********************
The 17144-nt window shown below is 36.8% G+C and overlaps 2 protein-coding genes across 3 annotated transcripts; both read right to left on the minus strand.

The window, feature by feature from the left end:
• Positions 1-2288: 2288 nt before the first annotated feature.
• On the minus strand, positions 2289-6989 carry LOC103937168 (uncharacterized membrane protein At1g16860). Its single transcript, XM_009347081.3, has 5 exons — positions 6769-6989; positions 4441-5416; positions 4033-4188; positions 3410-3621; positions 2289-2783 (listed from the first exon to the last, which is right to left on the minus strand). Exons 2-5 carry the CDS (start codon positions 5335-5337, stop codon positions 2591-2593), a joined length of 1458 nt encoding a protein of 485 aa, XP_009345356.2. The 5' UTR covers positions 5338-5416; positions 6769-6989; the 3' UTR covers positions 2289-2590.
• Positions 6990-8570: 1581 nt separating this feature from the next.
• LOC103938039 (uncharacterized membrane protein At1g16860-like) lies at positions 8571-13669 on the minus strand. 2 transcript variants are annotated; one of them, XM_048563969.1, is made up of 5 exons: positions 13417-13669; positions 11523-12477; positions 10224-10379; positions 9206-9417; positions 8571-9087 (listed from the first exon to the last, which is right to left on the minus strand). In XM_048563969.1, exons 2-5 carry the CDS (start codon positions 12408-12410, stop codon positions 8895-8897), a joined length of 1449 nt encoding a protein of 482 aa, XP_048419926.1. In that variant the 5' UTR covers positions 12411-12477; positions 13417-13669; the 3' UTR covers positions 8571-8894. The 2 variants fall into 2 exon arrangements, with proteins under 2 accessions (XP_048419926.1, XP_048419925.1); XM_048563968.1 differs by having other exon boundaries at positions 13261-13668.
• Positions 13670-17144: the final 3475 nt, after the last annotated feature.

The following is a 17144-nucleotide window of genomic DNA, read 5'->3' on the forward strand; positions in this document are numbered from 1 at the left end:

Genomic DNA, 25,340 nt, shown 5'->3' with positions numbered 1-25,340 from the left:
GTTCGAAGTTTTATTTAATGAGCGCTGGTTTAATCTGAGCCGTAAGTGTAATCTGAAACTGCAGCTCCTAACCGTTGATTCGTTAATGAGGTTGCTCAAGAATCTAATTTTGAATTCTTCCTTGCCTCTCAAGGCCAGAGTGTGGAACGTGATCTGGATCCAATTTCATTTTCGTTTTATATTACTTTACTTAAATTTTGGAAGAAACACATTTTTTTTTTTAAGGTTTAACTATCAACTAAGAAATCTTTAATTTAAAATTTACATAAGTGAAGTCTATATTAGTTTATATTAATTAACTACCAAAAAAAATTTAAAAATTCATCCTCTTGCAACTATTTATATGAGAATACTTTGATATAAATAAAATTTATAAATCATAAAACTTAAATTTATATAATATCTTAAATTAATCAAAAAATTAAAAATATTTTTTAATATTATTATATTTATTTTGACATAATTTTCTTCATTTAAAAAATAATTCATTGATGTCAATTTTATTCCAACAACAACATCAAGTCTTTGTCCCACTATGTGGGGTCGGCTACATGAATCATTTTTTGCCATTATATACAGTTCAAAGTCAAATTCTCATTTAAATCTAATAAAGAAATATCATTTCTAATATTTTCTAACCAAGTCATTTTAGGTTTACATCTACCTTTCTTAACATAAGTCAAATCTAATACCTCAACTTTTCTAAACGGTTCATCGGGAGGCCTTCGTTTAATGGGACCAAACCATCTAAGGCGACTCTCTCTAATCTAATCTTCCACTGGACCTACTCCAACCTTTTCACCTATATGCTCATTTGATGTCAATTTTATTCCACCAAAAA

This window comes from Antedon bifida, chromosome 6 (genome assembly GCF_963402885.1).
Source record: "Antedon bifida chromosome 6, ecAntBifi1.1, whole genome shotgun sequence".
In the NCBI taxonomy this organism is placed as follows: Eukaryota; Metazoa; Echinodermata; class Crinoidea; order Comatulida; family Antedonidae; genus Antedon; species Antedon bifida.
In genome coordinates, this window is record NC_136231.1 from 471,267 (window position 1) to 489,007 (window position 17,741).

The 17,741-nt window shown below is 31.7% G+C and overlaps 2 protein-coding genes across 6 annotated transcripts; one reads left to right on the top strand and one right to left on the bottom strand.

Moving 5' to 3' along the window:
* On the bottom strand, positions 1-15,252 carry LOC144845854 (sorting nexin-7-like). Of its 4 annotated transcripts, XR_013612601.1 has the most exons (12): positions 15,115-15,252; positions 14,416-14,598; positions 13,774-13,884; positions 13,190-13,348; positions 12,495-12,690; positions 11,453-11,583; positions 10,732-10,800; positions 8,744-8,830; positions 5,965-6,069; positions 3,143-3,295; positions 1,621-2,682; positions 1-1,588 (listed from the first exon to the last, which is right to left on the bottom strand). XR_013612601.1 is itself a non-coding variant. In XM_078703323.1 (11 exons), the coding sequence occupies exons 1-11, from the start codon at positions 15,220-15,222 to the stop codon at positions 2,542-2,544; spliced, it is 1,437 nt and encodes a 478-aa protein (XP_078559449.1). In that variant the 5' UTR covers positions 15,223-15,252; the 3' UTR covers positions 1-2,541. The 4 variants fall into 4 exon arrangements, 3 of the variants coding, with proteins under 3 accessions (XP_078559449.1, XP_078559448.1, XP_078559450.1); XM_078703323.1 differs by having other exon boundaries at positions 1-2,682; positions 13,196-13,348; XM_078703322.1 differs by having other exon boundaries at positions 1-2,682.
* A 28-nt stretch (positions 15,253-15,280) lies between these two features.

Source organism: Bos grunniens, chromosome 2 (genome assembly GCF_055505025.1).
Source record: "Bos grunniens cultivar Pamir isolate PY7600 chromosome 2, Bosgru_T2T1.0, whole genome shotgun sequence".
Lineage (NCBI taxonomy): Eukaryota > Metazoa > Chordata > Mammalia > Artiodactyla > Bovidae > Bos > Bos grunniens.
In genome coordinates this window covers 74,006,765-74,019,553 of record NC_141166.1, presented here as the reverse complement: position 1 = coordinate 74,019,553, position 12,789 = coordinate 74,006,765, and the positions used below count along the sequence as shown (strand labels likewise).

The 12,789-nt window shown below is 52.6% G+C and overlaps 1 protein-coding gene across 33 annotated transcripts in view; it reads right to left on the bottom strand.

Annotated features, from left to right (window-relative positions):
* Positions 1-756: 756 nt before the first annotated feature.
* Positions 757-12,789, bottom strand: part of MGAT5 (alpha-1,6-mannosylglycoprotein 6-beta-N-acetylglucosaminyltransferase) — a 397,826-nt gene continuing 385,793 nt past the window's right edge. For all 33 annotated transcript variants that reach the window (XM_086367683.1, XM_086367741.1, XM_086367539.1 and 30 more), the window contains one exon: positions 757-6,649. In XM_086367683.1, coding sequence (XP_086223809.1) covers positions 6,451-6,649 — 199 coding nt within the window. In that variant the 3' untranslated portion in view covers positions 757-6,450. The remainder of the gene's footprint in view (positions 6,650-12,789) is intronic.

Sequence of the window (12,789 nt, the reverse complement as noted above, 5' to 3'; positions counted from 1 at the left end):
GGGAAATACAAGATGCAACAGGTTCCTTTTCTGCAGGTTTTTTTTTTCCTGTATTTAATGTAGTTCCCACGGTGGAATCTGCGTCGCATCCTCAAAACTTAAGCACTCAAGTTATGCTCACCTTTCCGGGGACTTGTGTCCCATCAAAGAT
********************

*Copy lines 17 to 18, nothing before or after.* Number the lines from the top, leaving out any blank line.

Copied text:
* On the bottom strand, positions 1-15,252 carry LOC144845854 (sorting nexin-7-like). Of its 4 annotated transcripts, XR_013612601.1 has the most exons (12): positions 15,115-15,252; positions 14,416-14,598; positions 13,774-13,884; positions 13,190-13,348; positions 12,495-12,690; positions 11,453-11,583; positions 10,732-10,800; positions 8,744-8,830; positions 5,965-6,069; positions 3,143-3,295; positions 1,621-2,682; positions 1-1,588 (listed from the first exon to the last, which is right to left on the bottom strand). XR_013612601.1 is itself a non-coding variant. In XM_078703323.1 (11 exons), the coding sequence occupies exons 1-11, from the start codon at positions 15,220-15,222 to the stop codon at positions 2,542-2,544; spliced, it is 1,437 nt and encodes a 478-aa protein (XP_078559449.1). In that variant the 5' UTR covers positions 15,223-15,252; the 3' UTR covers positions 1-2,541. The 4 variants fall into 4 exon arrangements, 3 of the variants coding, with proteins under 3 accessions (XP_078559449.1, XP_078559448.1, XP_078559450.1); XM_078703323.1 differs by having other exon boundaries at positions 1-2,682; positions 13,196-13,348; XM_078703322.1 differs by having other exon boundaries at positions 1-2,682.
* A 28-nt stretch (positions 15,253-15,280) lies between these two features.